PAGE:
Diversity in Tech is a Problem. Rewarding Diversity Hires Feels like the Wrong Solution.




There’s a new leak from Microsoft’s internal communications channels that indicates that even within their company, the idea that women are biologically different from men in some way that makes them worse at tech has flourished.

Here’s a relevant excerpt:

“Many women simply aren’t cut out for the corporate rat race, so to speak, and that’s not because of ‘the patriarchy,’ it’s because men and women aren’t identical, and women are much more inclined to gain fulfillment elsewhere.”

What’s even more alarming, it’s a woman who made these claims. It’s eerily reminiscent of a similar leak from a Google memo in 2017 wherein an employee argued that women were biologically indisposed to becoming adept in tech roles.

It seems like this sort of belief needs to rear its ugly head every few years in a high-profile way to challenge the industry’s beliefs about the value of diversity and the capabilities of women. Most companies continue to advance the idea that diversity in hiring and culture provides benefits to the company as a whole, but some percentage of people working in tech don’t buy it, convinced that men (and white men, specifically) have some kind of inherent, natural affinity for tech and programming that women and other minorities don’t.

Let me start by saying that I find that opinion, that minorities are somehow inferior to white male programmers based on their race or gender, to be absolutely false. Women and minorities can and do make superb software engineers when they’re given the chance, and that’s the problem–due to social pressures and biases, such as the lack of girls in STEM education and the social tendency to compliment boys for their brains but girls for their looks, they simply don’t get that chance as often as white men do.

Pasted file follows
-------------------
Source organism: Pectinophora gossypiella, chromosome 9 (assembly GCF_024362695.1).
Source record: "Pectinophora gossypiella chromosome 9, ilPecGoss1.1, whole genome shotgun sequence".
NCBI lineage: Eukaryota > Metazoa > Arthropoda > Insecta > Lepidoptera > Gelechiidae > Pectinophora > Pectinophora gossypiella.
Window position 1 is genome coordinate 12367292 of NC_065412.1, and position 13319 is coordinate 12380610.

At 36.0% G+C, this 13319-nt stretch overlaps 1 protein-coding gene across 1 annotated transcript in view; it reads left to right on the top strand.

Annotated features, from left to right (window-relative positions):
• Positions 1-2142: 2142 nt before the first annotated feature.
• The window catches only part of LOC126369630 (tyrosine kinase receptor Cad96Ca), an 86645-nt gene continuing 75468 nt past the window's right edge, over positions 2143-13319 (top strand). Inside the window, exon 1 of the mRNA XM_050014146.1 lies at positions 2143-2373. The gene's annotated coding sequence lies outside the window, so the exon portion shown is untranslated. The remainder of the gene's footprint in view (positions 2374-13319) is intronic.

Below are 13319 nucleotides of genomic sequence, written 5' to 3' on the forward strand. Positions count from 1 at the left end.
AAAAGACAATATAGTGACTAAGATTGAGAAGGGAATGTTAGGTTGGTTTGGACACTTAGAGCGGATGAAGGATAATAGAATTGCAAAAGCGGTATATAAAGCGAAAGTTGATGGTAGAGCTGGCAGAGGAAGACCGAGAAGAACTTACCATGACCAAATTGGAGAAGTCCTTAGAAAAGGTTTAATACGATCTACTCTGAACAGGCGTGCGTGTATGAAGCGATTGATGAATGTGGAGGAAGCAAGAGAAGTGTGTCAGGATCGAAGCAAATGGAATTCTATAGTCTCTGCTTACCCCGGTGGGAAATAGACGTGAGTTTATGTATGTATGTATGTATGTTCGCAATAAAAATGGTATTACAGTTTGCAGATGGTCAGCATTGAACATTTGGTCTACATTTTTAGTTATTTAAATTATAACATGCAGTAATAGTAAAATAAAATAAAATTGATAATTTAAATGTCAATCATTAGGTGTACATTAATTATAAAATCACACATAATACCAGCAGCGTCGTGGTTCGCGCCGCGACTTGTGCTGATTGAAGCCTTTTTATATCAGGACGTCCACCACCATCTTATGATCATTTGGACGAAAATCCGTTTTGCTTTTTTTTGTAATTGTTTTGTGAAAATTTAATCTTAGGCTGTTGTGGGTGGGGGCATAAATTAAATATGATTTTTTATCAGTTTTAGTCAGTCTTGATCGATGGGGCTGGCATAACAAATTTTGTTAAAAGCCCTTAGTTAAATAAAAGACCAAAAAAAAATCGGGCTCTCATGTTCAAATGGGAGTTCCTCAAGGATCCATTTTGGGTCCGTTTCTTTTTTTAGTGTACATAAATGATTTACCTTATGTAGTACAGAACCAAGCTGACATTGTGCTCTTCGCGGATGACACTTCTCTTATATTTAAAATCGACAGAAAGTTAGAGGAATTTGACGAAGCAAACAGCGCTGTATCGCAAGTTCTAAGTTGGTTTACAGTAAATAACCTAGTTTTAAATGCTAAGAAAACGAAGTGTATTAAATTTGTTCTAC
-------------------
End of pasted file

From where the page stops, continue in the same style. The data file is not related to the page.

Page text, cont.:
In the case of this recent Microsoft leak, the employee’s concern seems to be regarding an internal policy whereby senior managers are rewarded in some way for making diversity hires and promotions. Though her opinion is founded in the distasteful idea that women or minorities aren’t as deserving as white men for jobs and/or promotions, which again is inarguably inaccurate, the very idea of rewarding the hiring and promoting of minority candidates is a bit of a different animal.

Ultimately, for any software development team, you have to seek out the best software engineers you can find, whomever they are.

At Devetry, we don’t make or reward “diversity hires,” though we do give our diverse team members a voice when we’re interviewing, discussing, and comparing new candidates. Acceptance is a huge part of our culture–we simply wouldn’t hire someone who had a problem working alongside or under women or minorities–so it’s baked into our hiring process. Creating an inclusive culture builds a foundation that paves the way for women and minorities to feel comfortable working here, which in turn helps them stick around and perform at their best to earn promotions.

That being said, while we’re proud to have a diverse team at Devetry, we recognize that it could certainly be even more diverse. About 20% of our employees are women — that’s higher than the national average in tech, but still nowhere near the 50% that would be most equitable. Of course, we’ll continue to hire the best developers we can find, regardless of their race or gender, because the success of our business depends on it, and we hope/plan/expect to see our team grow more equal over time.

While I don’t ever see us implementing rewards for the hiring or promoting of diverse employees, a part of me can understand why a behemoth company like Microsoft might think it needs to. If your hiring and advancement channels aren’t producing a diverse workforce, you’re probably dealing with some prejudice along the line that needs to be counteracted.

If you find it challenging to find women better-qualified for promotions than the men on your team, it isn’t because women aren’t smart, good, or talented enough to become exceptional programmers and earn those promotions; it’s because societal biases and pressures make it more difficult for them to get the opportunity. The solution isn’t to hire or promote less-qualified candidates in the name of diversity; it’s to find ways to support the growth of women and minorities in technology.

Author: Brett, CEO and Co-Founder

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